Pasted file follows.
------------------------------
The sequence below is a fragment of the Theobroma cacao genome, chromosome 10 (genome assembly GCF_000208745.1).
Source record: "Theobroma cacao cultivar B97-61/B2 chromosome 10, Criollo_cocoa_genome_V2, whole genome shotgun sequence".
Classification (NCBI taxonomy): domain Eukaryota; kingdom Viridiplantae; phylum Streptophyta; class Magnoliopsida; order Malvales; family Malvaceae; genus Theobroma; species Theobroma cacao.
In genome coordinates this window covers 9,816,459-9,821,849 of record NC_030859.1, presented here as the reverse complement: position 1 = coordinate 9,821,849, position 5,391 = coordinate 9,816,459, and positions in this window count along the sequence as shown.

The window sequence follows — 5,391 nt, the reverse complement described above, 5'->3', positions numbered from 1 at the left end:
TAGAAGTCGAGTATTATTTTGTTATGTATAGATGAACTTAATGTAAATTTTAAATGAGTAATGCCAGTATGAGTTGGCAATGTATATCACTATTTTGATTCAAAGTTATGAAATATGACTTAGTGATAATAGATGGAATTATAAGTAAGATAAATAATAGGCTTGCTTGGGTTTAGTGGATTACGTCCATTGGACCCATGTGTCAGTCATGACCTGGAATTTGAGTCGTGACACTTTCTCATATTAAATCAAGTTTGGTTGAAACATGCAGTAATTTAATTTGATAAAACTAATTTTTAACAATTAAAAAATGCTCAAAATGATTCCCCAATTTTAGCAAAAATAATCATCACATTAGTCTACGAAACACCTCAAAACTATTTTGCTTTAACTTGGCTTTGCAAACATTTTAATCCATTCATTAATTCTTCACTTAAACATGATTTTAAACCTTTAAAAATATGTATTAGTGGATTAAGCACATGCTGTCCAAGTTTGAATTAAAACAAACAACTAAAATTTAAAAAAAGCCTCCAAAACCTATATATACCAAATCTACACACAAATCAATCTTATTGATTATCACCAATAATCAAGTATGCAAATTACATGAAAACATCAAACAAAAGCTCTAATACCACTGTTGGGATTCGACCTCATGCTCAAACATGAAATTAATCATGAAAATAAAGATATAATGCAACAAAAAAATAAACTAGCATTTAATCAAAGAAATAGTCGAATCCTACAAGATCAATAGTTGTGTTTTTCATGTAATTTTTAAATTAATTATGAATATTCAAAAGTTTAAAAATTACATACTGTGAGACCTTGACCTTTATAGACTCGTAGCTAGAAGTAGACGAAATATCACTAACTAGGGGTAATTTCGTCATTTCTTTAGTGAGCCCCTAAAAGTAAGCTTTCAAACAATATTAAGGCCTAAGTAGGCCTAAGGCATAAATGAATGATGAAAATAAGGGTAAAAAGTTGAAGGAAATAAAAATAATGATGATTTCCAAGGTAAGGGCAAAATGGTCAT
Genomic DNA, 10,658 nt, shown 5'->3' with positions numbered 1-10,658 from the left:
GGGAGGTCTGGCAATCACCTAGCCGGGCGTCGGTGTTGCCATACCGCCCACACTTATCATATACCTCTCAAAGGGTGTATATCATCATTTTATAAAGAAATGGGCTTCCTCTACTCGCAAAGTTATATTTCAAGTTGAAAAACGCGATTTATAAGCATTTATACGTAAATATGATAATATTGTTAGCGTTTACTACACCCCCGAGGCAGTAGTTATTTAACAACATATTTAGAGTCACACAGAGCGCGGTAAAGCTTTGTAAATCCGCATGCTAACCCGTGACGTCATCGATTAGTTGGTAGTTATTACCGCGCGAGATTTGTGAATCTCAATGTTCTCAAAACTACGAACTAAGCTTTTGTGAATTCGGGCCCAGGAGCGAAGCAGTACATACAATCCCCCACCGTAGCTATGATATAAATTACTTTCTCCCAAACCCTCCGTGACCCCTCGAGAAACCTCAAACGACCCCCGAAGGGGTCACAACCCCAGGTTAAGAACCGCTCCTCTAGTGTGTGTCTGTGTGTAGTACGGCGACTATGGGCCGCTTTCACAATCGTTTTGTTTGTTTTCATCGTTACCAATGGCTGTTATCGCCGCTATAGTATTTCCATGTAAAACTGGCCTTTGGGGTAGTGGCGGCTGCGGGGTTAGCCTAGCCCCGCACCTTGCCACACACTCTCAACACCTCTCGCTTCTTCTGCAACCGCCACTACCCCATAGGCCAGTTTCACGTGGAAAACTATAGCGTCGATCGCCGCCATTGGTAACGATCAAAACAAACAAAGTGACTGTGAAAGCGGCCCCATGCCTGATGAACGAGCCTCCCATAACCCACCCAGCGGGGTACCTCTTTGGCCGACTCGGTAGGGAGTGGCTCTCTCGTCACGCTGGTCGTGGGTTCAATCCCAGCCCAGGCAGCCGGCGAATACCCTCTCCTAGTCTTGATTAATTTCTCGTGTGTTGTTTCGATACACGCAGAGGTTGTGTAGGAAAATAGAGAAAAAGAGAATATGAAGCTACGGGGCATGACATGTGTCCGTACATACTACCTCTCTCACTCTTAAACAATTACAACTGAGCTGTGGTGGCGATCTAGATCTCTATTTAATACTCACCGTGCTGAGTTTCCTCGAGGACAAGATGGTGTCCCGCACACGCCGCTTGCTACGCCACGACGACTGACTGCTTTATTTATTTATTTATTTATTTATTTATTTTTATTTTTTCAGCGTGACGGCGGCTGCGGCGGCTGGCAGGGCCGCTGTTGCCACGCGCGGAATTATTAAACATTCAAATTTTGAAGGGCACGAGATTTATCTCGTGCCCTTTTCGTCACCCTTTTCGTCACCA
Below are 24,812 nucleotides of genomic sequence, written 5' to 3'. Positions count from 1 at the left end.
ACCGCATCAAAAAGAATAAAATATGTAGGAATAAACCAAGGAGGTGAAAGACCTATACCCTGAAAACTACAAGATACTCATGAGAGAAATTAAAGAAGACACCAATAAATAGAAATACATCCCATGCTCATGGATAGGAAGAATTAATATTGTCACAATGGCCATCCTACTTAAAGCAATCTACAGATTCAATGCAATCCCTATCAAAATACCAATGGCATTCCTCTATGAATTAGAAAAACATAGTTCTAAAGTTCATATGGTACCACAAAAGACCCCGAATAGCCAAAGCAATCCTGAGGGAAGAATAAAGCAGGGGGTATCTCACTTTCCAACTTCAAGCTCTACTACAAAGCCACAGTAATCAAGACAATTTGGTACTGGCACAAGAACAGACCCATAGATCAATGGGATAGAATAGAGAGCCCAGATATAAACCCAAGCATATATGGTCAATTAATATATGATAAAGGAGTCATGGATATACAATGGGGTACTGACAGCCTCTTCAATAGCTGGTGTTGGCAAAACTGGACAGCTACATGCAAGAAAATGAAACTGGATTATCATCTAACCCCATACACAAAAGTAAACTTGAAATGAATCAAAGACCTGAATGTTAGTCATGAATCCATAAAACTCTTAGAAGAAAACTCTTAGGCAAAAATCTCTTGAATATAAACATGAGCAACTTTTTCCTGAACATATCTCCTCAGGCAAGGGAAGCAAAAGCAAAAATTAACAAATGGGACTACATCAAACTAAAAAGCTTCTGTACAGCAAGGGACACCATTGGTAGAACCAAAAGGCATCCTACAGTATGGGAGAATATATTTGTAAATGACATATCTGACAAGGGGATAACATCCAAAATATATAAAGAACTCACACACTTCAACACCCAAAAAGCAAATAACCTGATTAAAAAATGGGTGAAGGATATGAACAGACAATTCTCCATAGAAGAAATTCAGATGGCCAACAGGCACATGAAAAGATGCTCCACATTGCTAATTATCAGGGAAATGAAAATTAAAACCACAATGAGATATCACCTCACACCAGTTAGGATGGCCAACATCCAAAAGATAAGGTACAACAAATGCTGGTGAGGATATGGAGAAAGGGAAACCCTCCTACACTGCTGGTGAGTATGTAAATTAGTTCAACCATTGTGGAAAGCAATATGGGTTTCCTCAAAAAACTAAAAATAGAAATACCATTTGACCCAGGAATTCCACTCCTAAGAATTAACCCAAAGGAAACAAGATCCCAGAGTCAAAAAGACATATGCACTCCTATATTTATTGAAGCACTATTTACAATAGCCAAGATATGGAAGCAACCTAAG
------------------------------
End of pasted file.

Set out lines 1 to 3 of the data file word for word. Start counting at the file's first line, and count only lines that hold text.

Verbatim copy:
The sequence below is a fragment of the Theobroma cacao genome, chromosome 10 (genome assembly GCF_000208745.1).
Source record: "Theobroma cacao cultivar B97-61/B2 chromosome 10, Criollo_cocoa_genome_V2, whole genome shotgun sequence".
Classification (NCBI taxonomy): domain Eukaryota; kingdom Viridiplantae; phylum Streptophyta; class Magnoliopsida; order Malvales; family Malvaceae; genus Theobroma; species Theobroma cacao.